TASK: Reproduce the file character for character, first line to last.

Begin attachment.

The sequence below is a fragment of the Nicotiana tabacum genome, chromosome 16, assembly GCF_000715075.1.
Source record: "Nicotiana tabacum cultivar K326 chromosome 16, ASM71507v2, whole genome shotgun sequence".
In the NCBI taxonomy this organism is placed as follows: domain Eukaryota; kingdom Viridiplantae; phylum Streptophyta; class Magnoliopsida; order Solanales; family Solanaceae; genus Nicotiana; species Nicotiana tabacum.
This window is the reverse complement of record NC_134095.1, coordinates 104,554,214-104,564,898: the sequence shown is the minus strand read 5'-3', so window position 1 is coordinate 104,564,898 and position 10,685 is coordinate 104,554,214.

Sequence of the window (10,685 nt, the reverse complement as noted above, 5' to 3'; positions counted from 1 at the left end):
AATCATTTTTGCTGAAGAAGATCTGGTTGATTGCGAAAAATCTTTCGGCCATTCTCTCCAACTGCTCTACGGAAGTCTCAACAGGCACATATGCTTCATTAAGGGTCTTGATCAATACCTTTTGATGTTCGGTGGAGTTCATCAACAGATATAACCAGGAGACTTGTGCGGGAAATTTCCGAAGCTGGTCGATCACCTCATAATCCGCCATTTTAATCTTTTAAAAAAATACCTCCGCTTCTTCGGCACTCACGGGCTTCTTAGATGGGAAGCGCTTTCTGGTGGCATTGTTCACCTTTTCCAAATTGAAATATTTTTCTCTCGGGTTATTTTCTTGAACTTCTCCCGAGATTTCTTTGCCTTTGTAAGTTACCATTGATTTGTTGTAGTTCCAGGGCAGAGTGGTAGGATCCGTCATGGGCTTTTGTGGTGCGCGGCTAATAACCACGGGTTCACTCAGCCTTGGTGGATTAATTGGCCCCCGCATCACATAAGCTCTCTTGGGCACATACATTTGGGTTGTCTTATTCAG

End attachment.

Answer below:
The sequence below is a fragment of the Nicotiana tabacum genome, chromosome 16, assembly GCF_000715075.1.
Source record: "Nicotiana tabacum cultivar K326 chromosome 16, ASM71507v2, whole genome shotgun sequence".
In the NCBI taxonomy this organism is placed as follows: domain Eukaryota; kingdom Viridiplantae; phylum Streptophyta; class Magnoliopsida; order Solanales; family Solanaceae; genus Nicotiana; species Nicotiana tabacum.
This window is the reverse complement of record NC_134095.1, coordinates 104,554,214-104,564,898: the sequence shown is the minus strand read 5'-3', so window position 1 is coordinate 104,564,898 and position 10,685 is coordinate 104,554,214.

Sequence of the window (10,685 nt, the reverse complement as noted above, 5' to 3'; positions counted from 1 at the left end):
AATCATTTTTGCTGAAGAAGATCTGGTTGATTGCGAAAAATCTTTCGGCCATTCTCTCCAACTGCTCTACGGAAGTCTCAACAGGCACATATGCTTCATTAAGGGTCTTGATCAATACCTTTTGATGTTCGGTGGAGTTCATCAACAGATATAACCAGGAGACTTGTGCGGGAAATTTCCGAAGCTGGTCGATCACCTCATAATCCGCCATTTTAATCTTTTAAAAAAATACCTCCGCTTCTTCGGCACTCACGGGCTTCTTAGATGGGAAGCGCTTTCTGGTGGCATTGTTCACCTTTTCCAAATTGAAATATTTTTCTCTCGGGTTATTTTCTTGAACTTCTCCCGAGATTTCTTTGCCTTTGTAAGTTACCATTGATTTGTTGTAGTTCCAGGGCAGAGTGGTAGGATCCGTCATGGGCTTTTGTGGTGCGCGGCTAATAACCACGGGTTCACTCAGCCTTGGTGGATTAATTGGCCCCCGCATCACATAAGCTCTCTTGGGCACATACATTTGGGTTGTCTTATTCAG